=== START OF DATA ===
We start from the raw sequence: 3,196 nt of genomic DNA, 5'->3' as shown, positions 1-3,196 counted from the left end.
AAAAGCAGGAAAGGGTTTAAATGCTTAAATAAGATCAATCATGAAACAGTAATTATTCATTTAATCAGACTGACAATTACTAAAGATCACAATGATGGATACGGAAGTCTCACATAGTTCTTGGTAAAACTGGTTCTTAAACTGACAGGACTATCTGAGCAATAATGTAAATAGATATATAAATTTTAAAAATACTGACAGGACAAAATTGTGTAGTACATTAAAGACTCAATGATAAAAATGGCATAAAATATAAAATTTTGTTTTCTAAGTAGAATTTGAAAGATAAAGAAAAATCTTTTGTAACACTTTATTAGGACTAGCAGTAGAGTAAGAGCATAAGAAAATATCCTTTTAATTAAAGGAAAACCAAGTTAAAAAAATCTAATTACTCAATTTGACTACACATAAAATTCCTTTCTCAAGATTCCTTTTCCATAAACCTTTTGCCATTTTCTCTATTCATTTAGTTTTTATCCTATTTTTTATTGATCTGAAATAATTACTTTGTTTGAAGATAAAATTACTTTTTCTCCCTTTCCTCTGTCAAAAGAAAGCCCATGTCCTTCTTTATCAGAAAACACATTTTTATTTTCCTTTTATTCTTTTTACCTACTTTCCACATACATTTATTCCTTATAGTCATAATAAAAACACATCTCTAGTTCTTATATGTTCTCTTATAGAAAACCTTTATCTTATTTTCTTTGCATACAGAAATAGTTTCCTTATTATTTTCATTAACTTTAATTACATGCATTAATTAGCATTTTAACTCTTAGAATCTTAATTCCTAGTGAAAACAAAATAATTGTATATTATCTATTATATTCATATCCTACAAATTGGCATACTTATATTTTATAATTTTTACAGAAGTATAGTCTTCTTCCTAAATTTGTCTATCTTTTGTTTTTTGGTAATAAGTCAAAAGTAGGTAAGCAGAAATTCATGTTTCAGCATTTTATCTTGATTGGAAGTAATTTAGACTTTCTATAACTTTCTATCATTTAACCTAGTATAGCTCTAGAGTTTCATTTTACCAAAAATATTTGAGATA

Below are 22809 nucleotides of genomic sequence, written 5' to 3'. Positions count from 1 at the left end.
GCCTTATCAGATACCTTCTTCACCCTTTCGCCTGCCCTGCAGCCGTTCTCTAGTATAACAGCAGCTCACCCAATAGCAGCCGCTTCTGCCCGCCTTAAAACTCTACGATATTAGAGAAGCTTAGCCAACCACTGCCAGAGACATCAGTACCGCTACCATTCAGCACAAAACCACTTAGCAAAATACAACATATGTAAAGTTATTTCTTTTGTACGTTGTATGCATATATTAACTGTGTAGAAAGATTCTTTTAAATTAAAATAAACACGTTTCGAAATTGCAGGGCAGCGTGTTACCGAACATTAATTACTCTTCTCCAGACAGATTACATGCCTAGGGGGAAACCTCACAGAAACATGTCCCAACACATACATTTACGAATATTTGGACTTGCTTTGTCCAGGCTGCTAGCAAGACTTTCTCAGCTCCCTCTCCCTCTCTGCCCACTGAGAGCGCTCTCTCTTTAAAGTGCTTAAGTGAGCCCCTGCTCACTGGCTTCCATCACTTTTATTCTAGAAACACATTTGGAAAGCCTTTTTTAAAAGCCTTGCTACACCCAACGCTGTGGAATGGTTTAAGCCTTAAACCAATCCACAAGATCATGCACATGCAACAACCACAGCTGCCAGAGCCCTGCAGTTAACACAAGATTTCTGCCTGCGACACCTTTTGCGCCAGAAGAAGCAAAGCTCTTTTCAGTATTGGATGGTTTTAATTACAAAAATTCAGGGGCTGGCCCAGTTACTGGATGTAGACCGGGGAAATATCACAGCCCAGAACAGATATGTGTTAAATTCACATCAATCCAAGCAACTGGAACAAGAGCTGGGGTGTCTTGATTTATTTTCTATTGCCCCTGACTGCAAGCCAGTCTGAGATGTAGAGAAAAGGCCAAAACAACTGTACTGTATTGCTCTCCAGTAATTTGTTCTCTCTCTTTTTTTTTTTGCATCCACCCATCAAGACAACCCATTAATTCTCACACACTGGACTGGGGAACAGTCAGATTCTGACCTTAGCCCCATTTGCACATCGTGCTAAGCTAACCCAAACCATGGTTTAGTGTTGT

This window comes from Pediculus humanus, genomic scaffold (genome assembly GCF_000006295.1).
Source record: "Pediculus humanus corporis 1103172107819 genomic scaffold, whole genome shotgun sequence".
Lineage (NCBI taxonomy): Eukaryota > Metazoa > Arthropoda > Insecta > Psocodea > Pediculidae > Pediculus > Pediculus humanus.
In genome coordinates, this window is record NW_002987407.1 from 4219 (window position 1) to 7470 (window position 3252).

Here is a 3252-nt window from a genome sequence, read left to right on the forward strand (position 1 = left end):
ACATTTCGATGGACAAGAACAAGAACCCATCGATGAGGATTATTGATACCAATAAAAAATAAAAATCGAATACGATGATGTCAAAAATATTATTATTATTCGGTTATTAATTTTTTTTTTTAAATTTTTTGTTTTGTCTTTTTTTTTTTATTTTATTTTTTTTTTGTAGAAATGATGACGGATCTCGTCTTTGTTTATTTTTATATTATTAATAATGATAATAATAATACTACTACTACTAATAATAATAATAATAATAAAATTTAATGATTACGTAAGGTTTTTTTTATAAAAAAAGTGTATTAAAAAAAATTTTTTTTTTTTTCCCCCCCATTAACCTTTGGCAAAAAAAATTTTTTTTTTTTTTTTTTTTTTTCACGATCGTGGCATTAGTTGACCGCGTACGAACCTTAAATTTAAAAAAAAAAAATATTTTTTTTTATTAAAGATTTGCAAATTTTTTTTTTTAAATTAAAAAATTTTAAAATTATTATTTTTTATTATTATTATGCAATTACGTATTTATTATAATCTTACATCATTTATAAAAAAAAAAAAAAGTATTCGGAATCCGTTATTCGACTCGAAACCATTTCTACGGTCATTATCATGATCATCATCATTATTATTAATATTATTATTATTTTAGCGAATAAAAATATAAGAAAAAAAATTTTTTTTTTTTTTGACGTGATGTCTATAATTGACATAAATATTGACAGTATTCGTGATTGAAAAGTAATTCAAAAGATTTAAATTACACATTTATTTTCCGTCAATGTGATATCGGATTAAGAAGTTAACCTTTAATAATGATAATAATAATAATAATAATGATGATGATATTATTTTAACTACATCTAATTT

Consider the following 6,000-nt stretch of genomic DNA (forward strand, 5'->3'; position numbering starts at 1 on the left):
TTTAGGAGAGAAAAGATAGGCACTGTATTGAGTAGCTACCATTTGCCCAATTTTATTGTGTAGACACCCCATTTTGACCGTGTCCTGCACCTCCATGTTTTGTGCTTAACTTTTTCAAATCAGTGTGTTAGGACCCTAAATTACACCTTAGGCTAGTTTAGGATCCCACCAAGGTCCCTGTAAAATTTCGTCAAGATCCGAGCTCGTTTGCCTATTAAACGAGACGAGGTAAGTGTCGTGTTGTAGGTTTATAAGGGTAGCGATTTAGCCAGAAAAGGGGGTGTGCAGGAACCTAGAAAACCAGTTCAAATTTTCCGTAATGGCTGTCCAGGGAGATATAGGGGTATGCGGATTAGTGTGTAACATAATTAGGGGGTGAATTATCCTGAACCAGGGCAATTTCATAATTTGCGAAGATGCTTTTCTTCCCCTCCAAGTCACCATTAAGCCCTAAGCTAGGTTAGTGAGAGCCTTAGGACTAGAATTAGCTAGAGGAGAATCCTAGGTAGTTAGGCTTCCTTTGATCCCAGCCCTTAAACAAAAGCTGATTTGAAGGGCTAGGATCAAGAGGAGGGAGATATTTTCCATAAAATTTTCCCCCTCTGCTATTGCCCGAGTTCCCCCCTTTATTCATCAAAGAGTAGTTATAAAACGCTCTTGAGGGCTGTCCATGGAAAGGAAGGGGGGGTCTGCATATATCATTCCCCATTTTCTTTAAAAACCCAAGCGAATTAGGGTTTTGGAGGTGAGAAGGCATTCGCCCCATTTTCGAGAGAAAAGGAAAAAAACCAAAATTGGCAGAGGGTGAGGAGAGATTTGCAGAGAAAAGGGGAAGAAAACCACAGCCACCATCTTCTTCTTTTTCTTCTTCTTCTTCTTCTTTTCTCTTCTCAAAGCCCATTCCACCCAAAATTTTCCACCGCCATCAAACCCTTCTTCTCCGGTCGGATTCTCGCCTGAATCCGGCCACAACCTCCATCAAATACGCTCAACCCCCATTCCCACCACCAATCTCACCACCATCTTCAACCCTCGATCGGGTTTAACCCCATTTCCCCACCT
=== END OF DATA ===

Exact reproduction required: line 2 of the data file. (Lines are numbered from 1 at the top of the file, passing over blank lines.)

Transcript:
AAAAGCAGGAAAGGGTTTAAATGCTTAAATAAGATCAATCATGAAACAGTAATTATTCATTTAATCAGACTGACAATTACTAAAGATCACAATGATGGATACGGAAGTCTCACATAGTTCTTGGTAAAACTGGTTCTTAAACTGACAGGACTATCTGAGCAATAATGTAAATAGATATATAAATTTTAAAAATACTGACAGGACAAAATTGTGTAGTACATTAAAGACTCAATGATAAAAATGGCATAAAATATAAAATTTTGTTTTCTAAGTAGAATTTGAAAGATAAAGAAAAATCTTTTGTAACACTTTATTAGGACTAGCAGTAGAGTAAGAGCATAAGAAAATATCCTTTTAATTAAAGGAAAACCAAGTTAAAAAAATCTAATTACTCAATTTGACTACACATAAAATTCCTTTCTCAAGATTCCTTTTCCATAAACCTTTTGCCATTTTCTCTATTCATTTAGTTTTTATCCTATTTTTTATTGATCTGAAATAATTACTTTGTTTGAAGATAAAATTACTTTTTCTCCCTTTCCTCTGTCAAAAGAAAGCCCATGTCCTTCTTTATCAGAAAACACATTTTTATTTTCCTTTTATTCTTTTTACCTACTTTCCACATACATTTATTCCTTATAGTCATAATAAAAACACATCTCTAGTTCTTATATGTTCTCTTATAGAAAACCTTTATCTTATTTTCTTTGCATACAGAAATAGTTTCCTTATTATTTTCATTAACTTTAATTACATGCATTAATTAGCATTTTAACTCTTAGAATCTTAATTCCTAGTGAAAACAAAATAATTGTATATTATCTATTATATTCATATCCTACAAATTGGCATACTTATATTTTATAATTTTTACAGAAGTATAGTCTTCTTCCTAAATTTGTCTATCTTTTGTTTTTTGGTAATAAGTCAAAAGTAGGTAAGCAGAAATTCATGTTTCAGCATTTTATCTTGATTGGAAGTAATTTAGACTTTCTATAACTTTCTATCATTTAACCTAGTATAGCTCTAGAGTTTCATTTTACCAAAAATATTTGAGATA